REMARKS BY THE PRESIDENT AT THE NEW ECONOMIC SCHOOL GRADUATION
July 7, 2009
Gostinny Dvor 会展中心
Thank you so much. Well, congratulations, Oxana. And to the entire Class of 2009, congratulations to you. I don't know if anybody else will meet their future wife or husband in class like I did, but I'm sure that you're all going to have wonderful careers.
I want to acknowledge a few people who are here. We have President Mikhail Gorbachev is here today, and I want everybody to give him a big round of applause. (Applause.) I want to thank Sergei Gurief, Director of the New Economic School. (Applause.) Max Boiko, their Chairman of the Board. (Applause.) And Arkady Dvorkovich, who is the NES board member, President of the Alumni Association and is doing an excellent job for President Medvedev, because he was in our meeting yesterday. (Applause.)
我希望向在场的几位致谢。莅会的有米哈伊尔·戈尔巴乔夫(Mikhail Gorbachev)总统，我希望家给予他热烈的掌声。(掌声) 我感谢新经济学院院长谢尔盖·古里埃夫(Sergei Gurief)。(掌声) 学院董事会主席马克斯·博伊科(Max Boiko) 。 (掌声) 学院董事会成员兼校友会会长阿尔卡季·德沃科维奇(Arkady Dvorkovich)，他正以出色的表现为梅德韦杰夫(Medvedev)总统工作，他昨天还出席了我们的会谈。(掌声)
Good morning. It is a great honor for me to join you at the New Economic School. Michelle and I are so pleased to be in Moscow. And as somebody who was born in Hawaii, I'm glad to be here in July instead of January. (Laughter and applause.)
I know that NES is a young school, but I speak to you today with deep respect for Russia's timeless heritage. Russian writers have helped us understand the complexity of the human experience, and recognize eternal truths. Russian painters, composers, and dancers have introduced us to new forms of beauty. Russian scientists have cured disease, sought new frontiers of progress, and helped us go to space.
These are contributions that are not contained by Russia's borders, as vast as those borders are. Indeed, Russia's heritage has touched every corner of the world, and speaks to the humanity that we share. That includes my own country, which has been blessed with Russian immigrants for decades; we've been enriched by Russian culture, and enhanced by Russian cooperation. And as a resident of Washington, D.C., I continue to benefit from the contributions of Russians -- specifically, from Alexander Ovechkin. We're very pleased to have him in Washington, D.C. (Applause.)
Here at NES, you have inherited this great cultural legacy, but your focus on economics is no less fundamental to the future of humanity. As Pushkin said, "Inspiration is needed in geometry just as much as poetry." And today, I want particularly to speak to those of you preparing to graduate. You're poised to be leaders in academia and industry; in finance and government. But before you move forward, it's worth reflecting on what has already taken place during your young lives.
Like President Medvedev and myself, you're not old enough to have witnessed the darkest hours of the Cold War, when hydrogen bombs were tested in the atmosphere, and children drilled in fallout shelters, and we reached the brink of nuclear catastrophe. But you are the last generation born when the world was divided. At that time, the American and Soviet armies were still massed in Europe, trained and ready to fight. The ideological trenches of the last century were roughly in place. Competition in everything from astrophysics to athletics was treated as a zero-sum game. If one person won, then the other person had to lose.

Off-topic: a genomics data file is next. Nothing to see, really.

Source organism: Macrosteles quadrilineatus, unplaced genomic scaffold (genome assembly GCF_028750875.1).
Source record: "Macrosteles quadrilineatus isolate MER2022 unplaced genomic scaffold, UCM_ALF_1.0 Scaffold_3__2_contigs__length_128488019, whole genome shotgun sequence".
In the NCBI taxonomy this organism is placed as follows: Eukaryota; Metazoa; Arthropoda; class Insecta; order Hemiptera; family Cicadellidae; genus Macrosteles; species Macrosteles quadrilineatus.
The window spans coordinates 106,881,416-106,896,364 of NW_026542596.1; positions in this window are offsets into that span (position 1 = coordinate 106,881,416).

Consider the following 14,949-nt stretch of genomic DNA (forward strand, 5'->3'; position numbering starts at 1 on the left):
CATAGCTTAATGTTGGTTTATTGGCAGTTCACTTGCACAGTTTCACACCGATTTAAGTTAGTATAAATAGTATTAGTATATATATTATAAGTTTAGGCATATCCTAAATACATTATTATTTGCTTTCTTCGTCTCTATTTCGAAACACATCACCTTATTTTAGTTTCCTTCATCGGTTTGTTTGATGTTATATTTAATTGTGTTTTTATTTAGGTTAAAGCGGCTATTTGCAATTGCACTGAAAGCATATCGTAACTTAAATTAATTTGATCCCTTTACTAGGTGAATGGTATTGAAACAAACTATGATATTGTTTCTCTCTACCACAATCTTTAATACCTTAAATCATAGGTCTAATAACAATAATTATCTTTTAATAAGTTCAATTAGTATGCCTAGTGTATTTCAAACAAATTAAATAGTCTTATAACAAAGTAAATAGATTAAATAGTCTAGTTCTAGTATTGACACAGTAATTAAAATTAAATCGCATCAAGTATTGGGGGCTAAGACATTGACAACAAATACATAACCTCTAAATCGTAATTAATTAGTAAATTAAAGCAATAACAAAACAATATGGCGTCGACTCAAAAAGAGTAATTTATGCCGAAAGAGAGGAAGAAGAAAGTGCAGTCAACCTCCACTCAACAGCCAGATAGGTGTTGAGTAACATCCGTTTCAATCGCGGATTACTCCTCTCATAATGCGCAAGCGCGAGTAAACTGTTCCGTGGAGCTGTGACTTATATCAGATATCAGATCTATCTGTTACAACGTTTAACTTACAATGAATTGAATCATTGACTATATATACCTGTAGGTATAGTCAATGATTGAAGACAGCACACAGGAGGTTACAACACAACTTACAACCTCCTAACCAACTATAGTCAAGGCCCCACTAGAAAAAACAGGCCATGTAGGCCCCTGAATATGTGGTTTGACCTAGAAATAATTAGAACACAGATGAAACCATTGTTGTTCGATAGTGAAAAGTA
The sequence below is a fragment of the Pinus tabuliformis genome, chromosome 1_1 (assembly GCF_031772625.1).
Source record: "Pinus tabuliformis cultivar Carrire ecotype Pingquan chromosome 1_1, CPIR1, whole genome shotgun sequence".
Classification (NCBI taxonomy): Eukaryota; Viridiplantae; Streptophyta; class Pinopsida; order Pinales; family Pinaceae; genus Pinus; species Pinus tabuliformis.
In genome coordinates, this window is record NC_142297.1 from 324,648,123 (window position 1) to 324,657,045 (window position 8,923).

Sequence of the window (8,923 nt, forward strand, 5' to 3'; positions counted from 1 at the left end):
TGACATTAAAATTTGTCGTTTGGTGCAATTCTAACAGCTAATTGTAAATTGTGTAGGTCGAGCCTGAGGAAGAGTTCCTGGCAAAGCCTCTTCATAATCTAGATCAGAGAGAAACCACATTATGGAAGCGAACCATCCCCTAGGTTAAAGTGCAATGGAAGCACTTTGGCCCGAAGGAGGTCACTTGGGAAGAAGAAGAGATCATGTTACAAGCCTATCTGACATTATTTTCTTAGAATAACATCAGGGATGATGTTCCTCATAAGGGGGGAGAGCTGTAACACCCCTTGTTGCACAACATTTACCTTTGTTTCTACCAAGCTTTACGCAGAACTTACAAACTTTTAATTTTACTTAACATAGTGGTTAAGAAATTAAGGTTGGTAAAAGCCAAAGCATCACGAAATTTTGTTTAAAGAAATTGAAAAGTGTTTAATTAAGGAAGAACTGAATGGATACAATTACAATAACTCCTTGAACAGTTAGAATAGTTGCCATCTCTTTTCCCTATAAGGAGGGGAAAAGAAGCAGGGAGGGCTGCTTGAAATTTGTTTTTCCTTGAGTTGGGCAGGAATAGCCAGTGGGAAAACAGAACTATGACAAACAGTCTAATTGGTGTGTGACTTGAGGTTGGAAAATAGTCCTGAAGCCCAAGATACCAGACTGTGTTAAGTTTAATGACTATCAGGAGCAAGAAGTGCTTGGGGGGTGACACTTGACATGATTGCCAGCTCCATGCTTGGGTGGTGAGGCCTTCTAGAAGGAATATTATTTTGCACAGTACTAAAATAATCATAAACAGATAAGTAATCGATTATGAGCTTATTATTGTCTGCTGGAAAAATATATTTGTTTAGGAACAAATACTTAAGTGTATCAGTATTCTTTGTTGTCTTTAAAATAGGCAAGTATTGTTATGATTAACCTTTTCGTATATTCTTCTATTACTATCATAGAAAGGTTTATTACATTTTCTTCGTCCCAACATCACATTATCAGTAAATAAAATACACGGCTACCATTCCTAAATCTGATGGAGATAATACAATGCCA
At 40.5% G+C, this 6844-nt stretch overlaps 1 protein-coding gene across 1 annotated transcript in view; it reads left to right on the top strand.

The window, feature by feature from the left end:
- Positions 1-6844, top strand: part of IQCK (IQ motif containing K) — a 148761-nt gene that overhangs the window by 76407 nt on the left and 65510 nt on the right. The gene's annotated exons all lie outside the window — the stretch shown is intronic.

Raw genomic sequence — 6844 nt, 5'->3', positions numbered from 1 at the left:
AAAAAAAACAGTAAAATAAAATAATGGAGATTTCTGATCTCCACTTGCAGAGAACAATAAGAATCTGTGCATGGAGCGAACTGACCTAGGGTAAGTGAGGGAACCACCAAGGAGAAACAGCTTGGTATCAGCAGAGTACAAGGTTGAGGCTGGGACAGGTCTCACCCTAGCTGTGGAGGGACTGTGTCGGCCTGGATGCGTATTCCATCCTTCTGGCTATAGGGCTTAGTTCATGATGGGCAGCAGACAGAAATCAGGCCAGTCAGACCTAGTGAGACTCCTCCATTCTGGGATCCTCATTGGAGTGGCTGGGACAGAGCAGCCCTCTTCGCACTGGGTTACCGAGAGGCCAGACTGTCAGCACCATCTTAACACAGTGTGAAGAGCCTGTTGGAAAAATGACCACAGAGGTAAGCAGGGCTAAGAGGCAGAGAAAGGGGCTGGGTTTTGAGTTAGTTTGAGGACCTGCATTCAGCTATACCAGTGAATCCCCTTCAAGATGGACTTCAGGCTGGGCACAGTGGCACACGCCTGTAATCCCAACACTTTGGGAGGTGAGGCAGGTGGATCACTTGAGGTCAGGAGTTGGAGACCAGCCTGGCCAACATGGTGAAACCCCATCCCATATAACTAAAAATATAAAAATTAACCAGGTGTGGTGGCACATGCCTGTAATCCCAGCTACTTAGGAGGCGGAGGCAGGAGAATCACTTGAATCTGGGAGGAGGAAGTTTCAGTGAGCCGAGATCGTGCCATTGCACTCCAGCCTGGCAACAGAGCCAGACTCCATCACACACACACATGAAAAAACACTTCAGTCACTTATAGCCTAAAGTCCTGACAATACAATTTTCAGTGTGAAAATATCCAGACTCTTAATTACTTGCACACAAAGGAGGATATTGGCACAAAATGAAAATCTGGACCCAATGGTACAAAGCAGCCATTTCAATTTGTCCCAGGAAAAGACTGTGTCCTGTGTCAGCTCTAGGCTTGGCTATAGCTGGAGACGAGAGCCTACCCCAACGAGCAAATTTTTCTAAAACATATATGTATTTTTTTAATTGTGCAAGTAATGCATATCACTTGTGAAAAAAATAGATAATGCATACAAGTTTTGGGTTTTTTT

And then, within a few short years, the world as it was ceased to be. Now, make no mistake: This change did not come from any one nation. The Cold War reached a conclusion because of the actions of many nations over many years, and because the people of Russia and Eastern Europe stood up and decided that its end would be peaceful.
With the end of the Cold War, there were extraordinary expectations -- for peace and for prosperity; for new arrangements among nations, and new opportunities for individuals. Like all periods of great change, it was a time of ambitious plans and endless possibilities. But, of course, things don't always work out exactly as planned. Back in 1993, shortly after this school opened, one NES student summed up the difficulty of change when he told a reporter, and I quote him: "The real world is not so rational as on paper." The real world is not so rational as on paper.
随着冷战的结束，人们产生种种殷切的期待── 希望实现和平与繁荣；建立国家间的新秩序，以及为个人提供新机会。如同所有巨变革的时期一样，这是一个展宏图的时代，一个充满无限机会的时代。然而， 任何事物都不可能时时一帆风顺，事事如人心愿。1993年，贵校成立后不久，新经济学院一位学生在接受记者采访时概括了改革的艰难。他说道：“现实的世界并不像书本上那样理性。”现实的世界并不像书本上那样理性。
Over two tumultuous decades, that truth has been borne out around the world. Great wealth has been created, but it has not eliminated vast pockets of crushing poverty. Poverty exists here, it exists in the United States, and it exists all around the world. More people have gone to the ballot box, but too many governments still fail to protect the rights of their people. Ideological struggles have diminished, but they've been replaced by conflicts over tribe and ethnicity and religion. A human being with a computer can hold the same amount of information stored in the Russian State Library, but that technology can also be used to do great harm.
在过去动荡的20年中，这种说法的正确性在全世界得到证实。虽然创造出巨额财富，但它并未消除遍布四方的极度贫困。贫困在这里存在，在美国存在，在全世界存在。有更多的人参加了投票，但仍有太多国家的政府仍旧未能保护本国人民的权利。意识形态的斗争逐渐减少，但代之而起的是部落、种族和宗教冲突。一个拥有电脑的人可以拥有与俄罗斯国家图书馆（Russian State Library）等量的信息，但这种技术也可被用于制造严重伤害。
In a new Russia, the disappearance of old political and economic restrictions after the end of the Soviet Union brought both opportunity and hardship. A few prospered, but many more did not. There were tough times. But the Russian people showed strength and made sacrifices, and you achieved hard-earned progress through a growing economy and greater confidence. And despite painful times, many in Eastern Europe and Russia are much better off today than 20 years ago.